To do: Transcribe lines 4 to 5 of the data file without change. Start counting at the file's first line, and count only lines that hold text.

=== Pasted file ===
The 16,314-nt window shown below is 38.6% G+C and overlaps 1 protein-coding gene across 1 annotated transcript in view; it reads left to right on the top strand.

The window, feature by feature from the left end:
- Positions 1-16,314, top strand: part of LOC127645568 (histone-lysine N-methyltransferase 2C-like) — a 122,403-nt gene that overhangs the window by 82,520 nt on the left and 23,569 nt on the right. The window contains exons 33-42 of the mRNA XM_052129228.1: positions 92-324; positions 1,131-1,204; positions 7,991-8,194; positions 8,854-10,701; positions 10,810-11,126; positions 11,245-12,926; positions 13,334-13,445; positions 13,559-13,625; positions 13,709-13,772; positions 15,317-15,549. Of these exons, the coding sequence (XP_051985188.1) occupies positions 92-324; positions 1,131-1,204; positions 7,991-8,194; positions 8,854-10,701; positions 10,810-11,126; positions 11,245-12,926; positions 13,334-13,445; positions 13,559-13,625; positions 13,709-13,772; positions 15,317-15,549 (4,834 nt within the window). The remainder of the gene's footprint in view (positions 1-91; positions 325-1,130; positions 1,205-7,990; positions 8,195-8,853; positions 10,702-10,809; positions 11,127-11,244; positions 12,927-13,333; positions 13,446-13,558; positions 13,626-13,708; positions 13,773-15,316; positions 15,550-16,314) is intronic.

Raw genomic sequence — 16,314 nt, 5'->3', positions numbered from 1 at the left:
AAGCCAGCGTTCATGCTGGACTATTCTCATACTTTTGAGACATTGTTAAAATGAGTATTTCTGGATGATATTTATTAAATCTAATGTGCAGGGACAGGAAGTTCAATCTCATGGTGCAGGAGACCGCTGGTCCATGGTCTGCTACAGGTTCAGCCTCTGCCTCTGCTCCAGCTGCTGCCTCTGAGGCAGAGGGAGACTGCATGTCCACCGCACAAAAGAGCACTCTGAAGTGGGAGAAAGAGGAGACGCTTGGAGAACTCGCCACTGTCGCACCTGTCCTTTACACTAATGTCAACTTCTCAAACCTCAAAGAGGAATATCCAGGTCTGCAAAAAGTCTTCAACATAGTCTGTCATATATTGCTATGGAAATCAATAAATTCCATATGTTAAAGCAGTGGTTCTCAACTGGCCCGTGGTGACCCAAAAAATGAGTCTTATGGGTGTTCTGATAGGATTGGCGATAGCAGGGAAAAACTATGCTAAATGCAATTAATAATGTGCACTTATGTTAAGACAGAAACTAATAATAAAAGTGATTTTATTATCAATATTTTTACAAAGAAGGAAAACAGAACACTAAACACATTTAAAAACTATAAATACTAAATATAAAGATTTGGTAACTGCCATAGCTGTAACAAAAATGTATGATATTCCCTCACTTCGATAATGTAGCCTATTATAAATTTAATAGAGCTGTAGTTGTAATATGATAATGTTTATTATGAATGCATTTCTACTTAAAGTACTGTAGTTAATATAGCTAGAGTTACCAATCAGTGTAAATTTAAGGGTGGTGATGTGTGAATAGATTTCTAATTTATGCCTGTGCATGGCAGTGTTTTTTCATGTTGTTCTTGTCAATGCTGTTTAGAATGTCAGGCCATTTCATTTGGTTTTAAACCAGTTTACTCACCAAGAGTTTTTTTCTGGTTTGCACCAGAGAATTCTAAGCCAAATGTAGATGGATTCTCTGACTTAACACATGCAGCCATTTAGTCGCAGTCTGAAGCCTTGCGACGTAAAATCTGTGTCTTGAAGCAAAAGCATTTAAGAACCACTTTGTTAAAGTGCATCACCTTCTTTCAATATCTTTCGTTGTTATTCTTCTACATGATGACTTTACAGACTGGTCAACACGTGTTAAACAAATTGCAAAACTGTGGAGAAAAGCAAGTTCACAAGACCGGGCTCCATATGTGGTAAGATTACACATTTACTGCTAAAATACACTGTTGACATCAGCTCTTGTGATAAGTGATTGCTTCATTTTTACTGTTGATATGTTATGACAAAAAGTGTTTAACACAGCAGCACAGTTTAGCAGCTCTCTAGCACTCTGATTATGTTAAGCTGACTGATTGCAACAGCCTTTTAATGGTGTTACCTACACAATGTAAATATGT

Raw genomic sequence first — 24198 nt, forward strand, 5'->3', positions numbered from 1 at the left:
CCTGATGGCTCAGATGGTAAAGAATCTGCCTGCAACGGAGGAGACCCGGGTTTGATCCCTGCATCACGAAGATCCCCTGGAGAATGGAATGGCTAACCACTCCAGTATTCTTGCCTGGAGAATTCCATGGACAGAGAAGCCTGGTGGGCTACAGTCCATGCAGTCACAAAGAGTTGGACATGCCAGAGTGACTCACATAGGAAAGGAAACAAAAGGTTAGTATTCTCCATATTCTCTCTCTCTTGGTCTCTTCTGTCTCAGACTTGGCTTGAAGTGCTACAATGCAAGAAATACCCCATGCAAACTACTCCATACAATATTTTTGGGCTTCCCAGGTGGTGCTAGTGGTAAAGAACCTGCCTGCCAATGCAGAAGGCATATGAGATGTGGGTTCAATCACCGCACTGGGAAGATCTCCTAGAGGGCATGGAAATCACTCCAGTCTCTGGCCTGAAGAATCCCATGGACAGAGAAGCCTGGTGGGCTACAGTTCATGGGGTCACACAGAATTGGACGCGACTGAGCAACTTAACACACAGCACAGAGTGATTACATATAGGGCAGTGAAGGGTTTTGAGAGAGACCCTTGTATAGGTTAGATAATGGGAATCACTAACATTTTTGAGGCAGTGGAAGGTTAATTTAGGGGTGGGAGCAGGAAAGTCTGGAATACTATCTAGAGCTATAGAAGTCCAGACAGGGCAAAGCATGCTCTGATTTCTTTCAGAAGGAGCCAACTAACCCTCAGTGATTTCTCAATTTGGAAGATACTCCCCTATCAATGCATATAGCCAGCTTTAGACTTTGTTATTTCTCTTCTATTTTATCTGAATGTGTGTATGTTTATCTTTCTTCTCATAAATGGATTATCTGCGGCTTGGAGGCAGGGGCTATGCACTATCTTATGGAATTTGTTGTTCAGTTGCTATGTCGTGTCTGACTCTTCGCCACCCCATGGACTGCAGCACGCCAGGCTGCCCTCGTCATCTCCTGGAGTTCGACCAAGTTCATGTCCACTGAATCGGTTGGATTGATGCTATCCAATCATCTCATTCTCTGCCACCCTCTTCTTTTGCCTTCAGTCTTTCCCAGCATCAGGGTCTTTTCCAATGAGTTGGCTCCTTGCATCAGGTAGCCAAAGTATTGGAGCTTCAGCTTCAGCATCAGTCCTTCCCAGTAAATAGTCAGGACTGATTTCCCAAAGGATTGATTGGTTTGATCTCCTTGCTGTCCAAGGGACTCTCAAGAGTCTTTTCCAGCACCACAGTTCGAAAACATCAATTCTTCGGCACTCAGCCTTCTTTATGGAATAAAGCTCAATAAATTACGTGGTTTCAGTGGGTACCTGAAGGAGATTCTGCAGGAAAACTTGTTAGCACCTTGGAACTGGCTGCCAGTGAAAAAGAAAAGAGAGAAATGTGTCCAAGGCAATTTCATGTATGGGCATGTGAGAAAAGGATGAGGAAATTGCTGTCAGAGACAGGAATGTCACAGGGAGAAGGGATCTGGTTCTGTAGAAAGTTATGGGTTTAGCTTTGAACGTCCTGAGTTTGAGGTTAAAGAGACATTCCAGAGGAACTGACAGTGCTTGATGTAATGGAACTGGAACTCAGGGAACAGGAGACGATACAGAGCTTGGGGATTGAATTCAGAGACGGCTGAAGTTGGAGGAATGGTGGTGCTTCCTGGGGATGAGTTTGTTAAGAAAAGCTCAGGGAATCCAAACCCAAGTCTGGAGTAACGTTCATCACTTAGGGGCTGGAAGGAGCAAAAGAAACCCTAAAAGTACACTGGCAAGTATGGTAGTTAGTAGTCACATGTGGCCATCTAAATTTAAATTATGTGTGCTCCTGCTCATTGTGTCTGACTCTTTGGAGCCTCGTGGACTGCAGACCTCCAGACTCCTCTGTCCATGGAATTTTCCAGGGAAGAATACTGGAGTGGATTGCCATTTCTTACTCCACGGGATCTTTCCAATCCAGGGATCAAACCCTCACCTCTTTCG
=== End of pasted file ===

Raw genomic sequence — 16,314 nt, 5'->3', positions numbered from 1 at the left:
AAGCCAGCGTTCATGCTGGACTATTCTCATACTTTTGAGACATTGTTAAAATGAGTATTTCTGGATGATATTTATTAAATCTAATGTGCAGGGACAGGAAGTTCAATCTCATGGTGCAGGAGACCGCTGGTCCATGGTCTGCTACAGGTTCAGCCTCTGCCTCTGCTCCAGCTGCTGCCTCTGAGGCAGAGGGAGACTGCATGTCCACCGCACAAAAGAGCACTCTGAAGTGGGAGAAAGAGGAGACGCTTGGAGAACTCGCCACTGTCGCACCTGTCCTTTACACTAATGTCAACTTCTCAAACCTCAAAGAGGAATATCCAGGTCTGCAAAAAGTCTTCAACATAGTCTGTCATATATTGCTATGGAAATCAATAAATTCCATATGTTAAAGCAGTGGTTCTCAACTGGCCCGTGGTGACCCAAAAAATGAGTCTTATGGGTGTTCTGATAGGATTGGCGATAGCAGGGAAAAACTATGCTAAATGCAATTAATAATGTGCACTTATGTTAAGACAGAAACTAATAATAAAAGTGATTTTATTATCAATATTTTTACAAAGAAGGAAAACAGAACACTAAACACATTTAAAAACTATAAATACTAAATATAAAGATTTGGTAACTGCCATAGCTGTAACAAAAATGTATGATATTCCCTCACTTCGATAATGTAGCCTATTATAAATTTAATAGAGCTGTAGTTGTAATATGATAATGTTTATTATGAATGCATTTCTACTTAAAGTACTGTAGTTAATATAGCTAGAGTTACCAATCAGTGTAAATTTAAGGGTGGTGATGTGTGAATAGATTTCTAATTTATGCCTGTGCATGGCAGTGTTTTTTCATGTTGTTCTTGTCAATGCTGTTTAGAATGTCAGGCCATTTCATTTGGTTTTAAACCAGTTTACTCACCAAGAGTTTTTTTCTGGTTTGCACCAGAGAATTCTAAGCCAAATGTAGATGGATTCTCTGACTTAACACATGCAGCCATTTAGTCGCAGTCTGAAGCCTTGCGACGTAAAATCTGTGTCTTGAAGCAAAAGCATTTAAGAACCACTTTGTTAAAGTGCATCACCTTCTTTCAATATCTTTCGTTGTTATTCTTCTACATGATGACTTTACAGACTGGTCAACACGTGTTAAACAAATTGCAAAACTGTGGAGAAAAGCAAGTTCACAAGACCGGGCTCCATATGTGGTAAGATTACACATTTACTGCTAAAATACACTGTTGACATCAGCTCTTGTGATAAGTGATTGCTTCATTTTTACTGTTGATATGTTATGACAAAAAGTGTTTAACACAGCAGCACAGTTTAGCAGCTCTCTAGCACTCTGATTATGTTAAGCTGACTGATTGCAACAGCCTTTTAATGGTGTTACCTACACAATGTAAATATGT